And now comes the news that Annette Funicello has died. Her passing was not a surprise. I had heard about her health problems years ago. But to learn that she was seventy years old was a bit of a shock. My first thought was, “No, that can’t be right.”
Annette Funicello was the prettiest girl who ever wore mouse ears, and she was my first crush. The Mickey Mouse Club was already in reruns when I became a fan in the early 1960’s. By then Annette had grown up and was about to become queen of the “beach movie” genre, but I didn’t know that.
I watched her on a bulky, cube-shaped RCA television that sat on a wheeled stand so we could push it around to any room in the house. Today, AT&T runs commercials touting a wireless receiver that lets you do the modern day equivalent of the same thing, and they call it progress.
My brothers and I had free reign over the TV when we were growing up because my parents rarely watched it. There were a few exceptions. They saw the Beatles on the Ed Sullivan Show and pronounced them “awful.” They watched Sid Caesar’s show occasionally. My father liked Imogene Coca for reasons that I never understood. But for the most part, the bulky, flickering cube played no role in their lives.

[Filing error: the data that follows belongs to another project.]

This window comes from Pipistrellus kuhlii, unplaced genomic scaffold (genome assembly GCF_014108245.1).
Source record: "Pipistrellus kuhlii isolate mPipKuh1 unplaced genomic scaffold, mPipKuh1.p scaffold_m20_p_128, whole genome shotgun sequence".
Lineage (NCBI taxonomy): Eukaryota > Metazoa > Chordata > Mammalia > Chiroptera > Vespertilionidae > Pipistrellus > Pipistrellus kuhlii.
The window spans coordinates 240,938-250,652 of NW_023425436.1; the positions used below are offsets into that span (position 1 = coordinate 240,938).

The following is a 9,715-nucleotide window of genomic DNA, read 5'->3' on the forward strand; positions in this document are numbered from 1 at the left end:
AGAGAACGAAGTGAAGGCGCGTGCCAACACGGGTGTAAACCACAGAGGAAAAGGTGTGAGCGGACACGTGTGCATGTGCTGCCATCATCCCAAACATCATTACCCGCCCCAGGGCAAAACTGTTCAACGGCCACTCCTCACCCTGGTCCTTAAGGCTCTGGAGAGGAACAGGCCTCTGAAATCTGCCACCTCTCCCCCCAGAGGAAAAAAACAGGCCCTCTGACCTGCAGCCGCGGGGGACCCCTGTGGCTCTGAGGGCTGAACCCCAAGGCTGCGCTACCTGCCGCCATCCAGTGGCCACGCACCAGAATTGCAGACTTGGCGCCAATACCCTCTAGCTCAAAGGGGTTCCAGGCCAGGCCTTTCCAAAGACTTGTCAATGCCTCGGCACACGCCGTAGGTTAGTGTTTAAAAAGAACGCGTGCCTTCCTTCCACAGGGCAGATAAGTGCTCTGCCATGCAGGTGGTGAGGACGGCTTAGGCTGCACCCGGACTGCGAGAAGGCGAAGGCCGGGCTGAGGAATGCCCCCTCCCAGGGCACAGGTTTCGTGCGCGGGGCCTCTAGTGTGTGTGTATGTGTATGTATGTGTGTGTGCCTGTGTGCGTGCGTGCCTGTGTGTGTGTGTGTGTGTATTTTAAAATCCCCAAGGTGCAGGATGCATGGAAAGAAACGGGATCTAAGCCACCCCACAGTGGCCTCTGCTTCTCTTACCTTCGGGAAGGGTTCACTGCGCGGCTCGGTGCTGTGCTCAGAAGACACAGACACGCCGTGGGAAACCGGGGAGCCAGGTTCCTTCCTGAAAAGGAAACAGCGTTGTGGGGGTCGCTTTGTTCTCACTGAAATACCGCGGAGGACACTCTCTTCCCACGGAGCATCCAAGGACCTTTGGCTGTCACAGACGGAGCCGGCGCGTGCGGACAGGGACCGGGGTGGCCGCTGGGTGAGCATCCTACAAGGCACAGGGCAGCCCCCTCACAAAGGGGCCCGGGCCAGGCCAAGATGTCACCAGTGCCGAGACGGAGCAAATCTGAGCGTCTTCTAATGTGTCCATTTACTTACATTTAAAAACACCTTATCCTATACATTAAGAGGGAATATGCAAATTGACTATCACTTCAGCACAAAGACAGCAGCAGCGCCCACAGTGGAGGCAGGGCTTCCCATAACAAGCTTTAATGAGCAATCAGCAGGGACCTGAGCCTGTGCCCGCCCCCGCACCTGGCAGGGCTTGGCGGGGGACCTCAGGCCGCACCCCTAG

Having parents who were thoroughly disinterested in the TV was a boon in many ways, but it also had some drawbacks. The worst was their lack of motivation to keep up with advances in broadcast technology, so the color revolution bypassed our house completely. Watching the NBC peacock unfurl its feathers in fifty shades of gray was a tough thing to take, especially when I knew how glorious it looked in living color. For years we pleaded with my father to upgrade to a color set, but he flatly refused.
So we watched all of the defining events of the era unfold in black and white: the assassination of President Kennedy and, a few years later, of his younger brother, the death of Martin Luther King, the news reports from Vietnam, the peace movement, Neil Armstrong’s one small step for man, and most importantly, Tiny Tim’s wedding.
In the early 1970’s, after I had gone to college, my father discovered that he liked a show called The Rockford Files, and not long after that, we owned a color TV. The bulky cube went into the attic, finally taking its rightful place as a relic of the past.
And that brings me back to Annette Funicello. It sounds a little silly for someone my age to admit to being sentimental about the death of a celebrity. A lot of famous people have left us recently, events I observed with little more than a passing interest. But with Annette it feels different. It seems more personal somehow. I suspect it goes back about fifty years, to the afternoons when I sat cross-legged on the floor, entranced by the image of the prettiest girl who ever wore mouse ears on an old black and white TV set.